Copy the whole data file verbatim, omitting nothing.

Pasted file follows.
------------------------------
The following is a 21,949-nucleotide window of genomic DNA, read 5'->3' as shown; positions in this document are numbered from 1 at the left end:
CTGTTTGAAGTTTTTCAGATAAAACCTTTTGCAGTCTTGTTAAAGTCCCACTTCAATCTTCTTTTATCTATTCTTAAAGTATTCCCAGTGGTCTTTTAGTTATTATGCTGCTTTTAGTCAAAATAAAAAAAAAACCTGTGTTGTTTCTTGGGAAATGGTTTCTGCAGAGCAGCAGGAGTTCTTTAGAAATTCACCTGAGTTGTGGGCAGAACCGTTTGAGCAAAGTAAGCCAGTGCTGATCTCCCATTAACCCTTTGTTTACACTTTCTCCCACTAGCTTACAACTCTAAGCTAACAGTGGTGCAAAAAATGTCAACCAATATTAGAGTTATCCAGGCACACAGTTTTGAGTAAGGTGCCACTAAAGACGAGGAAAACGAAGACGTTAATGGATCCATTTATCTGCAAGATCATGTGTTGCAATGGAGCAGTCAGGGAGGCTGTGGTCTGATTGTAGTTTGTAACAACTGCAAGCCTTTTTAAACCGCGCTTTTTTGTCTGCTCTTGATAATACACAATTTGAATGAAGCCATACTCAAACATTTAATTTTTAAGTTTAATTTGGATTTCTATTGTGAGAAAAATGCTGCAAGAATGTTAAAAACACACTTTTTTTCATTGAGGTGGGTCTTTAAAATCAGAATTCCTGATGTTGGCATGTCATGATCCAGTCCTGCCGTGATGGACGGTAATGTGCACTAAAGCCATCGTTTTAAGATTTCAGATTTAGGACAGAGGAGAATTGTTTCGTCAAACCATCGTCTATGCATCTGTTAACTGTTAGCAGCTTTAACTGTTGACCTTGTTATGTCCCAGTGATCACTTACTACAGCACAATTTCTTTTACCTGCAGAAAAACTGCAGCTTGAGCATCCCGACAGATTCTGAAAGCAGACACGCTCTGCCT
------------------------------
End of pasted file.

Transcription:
The following is a 21,949-nucleotide window of genomic DNA, read 5'->3' as shown; positions in this document are numbered from 1 at the left end:
CTGTTTGAAGTTTTTCAGATAAAACCTTTTGCAGTCTTGTTAAAGTCCCACTTCAATCTTCTTTTATCTATTCTTAAAGTATTCCCAGTGGTCTTTTAGTTATTATGCTGCTTTTAGTCAAAATAAAAAAAAAACCTGTGTTGTTTCTTGGGAAATGGTTTCTGCAGAGCAGCAGGAGTTCTTTAGAAATTCACCTGAGTTGTGGGCAGAACCGTTTGAGCAAAGTAAGCCAGTGCTGATCTCCCATTAACCCTTTGTTTACACTTTCTCCCACTAGCTTACAACTCTAAGCTAACAGTGGTGCAAAAAATGTCAACCAATATTAGAGTTATCCAGGCACACAGTTTTGAGTAAGGTGCCACTAAAGACGAGGAAAACGAAGACGTTAATGGATCCATTTATCTGCAAGATCATGTGTTGCAATGGAGCAGTCAGGGAGGCTGTGGTCTGATTGTAGTTTGTAACAACTGCAAGCCTTTTTAAACCGCGCTTTTTTGTCTGCTCTTGATAATACACAATTTGAATGAAGCCATACTCAAACATTTAATTTTTAAGTTTAATTTGGATTTCTATTGTGAGAAAAATGCTGCAAGAATGTTAAAAACACACTTTTTTTCATTGAGGTGGGTCTTTAAAATCAGAATTCCTGATGTTGGCATGTCATGATCCAGTCCTGCCGTGATGGACGGTAATGTGCACTAAAGCCATCGTTTTAAGATTTCAGATTTAGGACAGAGGAGAATTGTTTCGTCAAACCATCGTCTATGCATCTGTTAACTGTTAGCAGCTTTAACTGTTGACCTTGTTATGTCCCAGTGATCACTTACTACAGCACAATTTCTTTTACCTGCAGAAAAACTGCAGCTTGAGCATCCCGACAGATTCTGAAAGCAGACACGCTCTGCCT